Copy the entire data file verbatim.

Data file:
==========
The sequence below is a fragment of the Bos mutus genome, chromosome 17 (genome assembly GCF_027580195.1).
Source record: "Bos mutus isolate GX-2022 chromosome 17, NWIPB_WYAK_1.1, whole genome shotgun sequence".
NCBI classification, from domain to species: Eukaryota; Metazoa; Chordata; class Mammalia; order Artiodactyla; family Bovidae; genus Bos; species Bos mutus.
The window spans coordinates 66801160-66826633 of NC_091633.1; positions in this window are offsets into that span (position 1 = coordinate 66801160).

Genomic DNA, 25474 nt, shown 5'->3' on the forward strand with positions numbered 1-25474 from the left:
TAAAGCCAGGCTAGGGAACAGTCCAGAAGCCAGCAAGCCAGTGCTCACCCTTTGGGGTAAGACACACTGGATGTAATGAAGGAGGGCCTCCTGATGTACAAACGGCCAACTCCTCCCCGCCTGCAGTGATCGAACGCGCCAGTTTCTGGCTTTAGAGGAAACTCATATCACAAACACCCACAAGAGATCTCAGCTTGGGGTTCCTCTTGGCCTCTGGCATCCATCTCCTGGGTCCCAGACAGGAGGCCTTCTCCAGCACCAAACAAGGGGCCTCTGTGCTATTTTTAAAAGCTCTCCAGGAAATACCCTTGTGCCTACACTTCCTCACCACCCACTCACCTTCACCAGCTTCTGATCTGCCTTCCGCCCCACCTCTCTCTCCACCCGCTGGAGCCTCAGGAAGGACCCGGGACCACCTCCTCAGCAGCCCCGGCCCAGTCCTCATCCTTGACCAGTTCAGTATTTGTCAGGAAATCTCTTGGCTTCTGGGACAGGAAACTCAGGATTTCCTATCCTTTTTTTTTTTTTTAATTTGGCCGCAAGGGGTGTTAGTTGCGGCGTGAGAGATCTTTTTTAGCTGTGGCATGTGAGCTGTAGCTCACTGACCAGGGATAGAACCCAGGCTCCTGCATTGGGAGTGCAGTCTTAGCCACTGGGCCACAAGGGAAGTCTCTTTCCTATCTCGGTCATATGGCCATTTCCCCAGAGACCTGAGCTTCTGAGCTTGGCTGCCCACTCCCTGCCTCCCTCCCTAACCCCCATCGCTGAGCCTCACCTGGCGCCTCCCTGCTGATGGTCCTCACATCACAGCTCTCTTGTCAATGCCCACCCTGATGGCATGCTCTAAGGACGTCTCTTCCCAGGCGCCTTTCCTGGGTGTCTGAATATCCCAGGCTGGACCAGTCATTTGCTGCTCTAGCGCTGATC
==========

The sequence below is a fragment of the Bos mutus genome, chromosome 17 (genome assembly GCF_027580195.1).
Source record: "Bos mutus isolate GX-2022 chromosome 17, NWIPB_WYAK_1.1, whole genome shotgun sequence".
NCBI classification, from domain to species: Eukaryota; Metazoa; Chordata; class Mammalia; order Artiodactyla; family Bovidae; genus Bos; species Bos mutus.
The window spans coordinates 66801160-66826633 of NC_091633.1; positions in this window are offsets into that span (position 1 = coordinate 66801160).

Genomic DNA, 25474 nt, shown 5'->3' on the forward strand with positions numbered 1-25474 from the left:
TAAAGCCAGGCTAGGGAACAGTCCAGAAGCCAGCAAGCCAGTGCTCACCCTTTGGGGTAAGACACACTGGATGTAATGAAGGAGGGCCTCCTGATGTACAAACGGCCAACTCCTCCCCGCCTGCAGTGATCGAACGCGCCAGTTTCTGGCTTTAGAGGAAACTCATATCACAAACACCCACAAGAGATCTCAGCTTGGGGTTCCTCTTGGCCTCTGGCATCCATCTCCTGGGTCCCAGACAGGAGGCCTTCTCCAGCACCAAACAAGGGGCCTCTGTGCTATTTTTAAAAGCTCTCCAGGAAATACCCTTGTGCCTACACTTCCTCACCACCCACTCACCTTCACCAGCTTCTGATCTGCCTTCCGCCCCACCTCTCTCTCCACCCGCTGGAGCCTCAGGAAGGACCCGGGACCACCTCCTCAGCAGCCCCGGCCCAGTCCTCATCCTTGACCAGTTCAGTATTTGTCAGGAAATCTCTTGGCTTCTGGGACAGGAAACTCAGGATTTCCTATCCTTTTTTTTTTTTTTAATTTGGCCGCAAGGGGTGTTAGTTGCGGCGTGAGAGATCTTTTTTAGCTGTGGCATGTGAGCTGTAGCTCACTGACCAGGGATAGAACCCAGGCTCCTGCATTGGGAGTGCAGTCTTAGCCACTGGGCCACAAGGGAAGTCTCTTTCCTATCTCGGTCATATGGCCATTTCCCCAGAGACCTGAGCTTCTGAGCTTGGCTGCCCACTCCCTGCCTCCCTCCCTAACCCCCATCGCTGAGCCTCACCTGGCGCCTCCCTGCTGATGGTCCTCACATCACAGCTCTCTTGTCAATGCCCACCCTGATGGCATGCTCTAAGGACGTCTCTTCCCAGGCGCCTTTCCTGGGTGTCTGAATATCCCAGGCTGGACCAGTCATTTGCTGCTCTAGCGCTGATC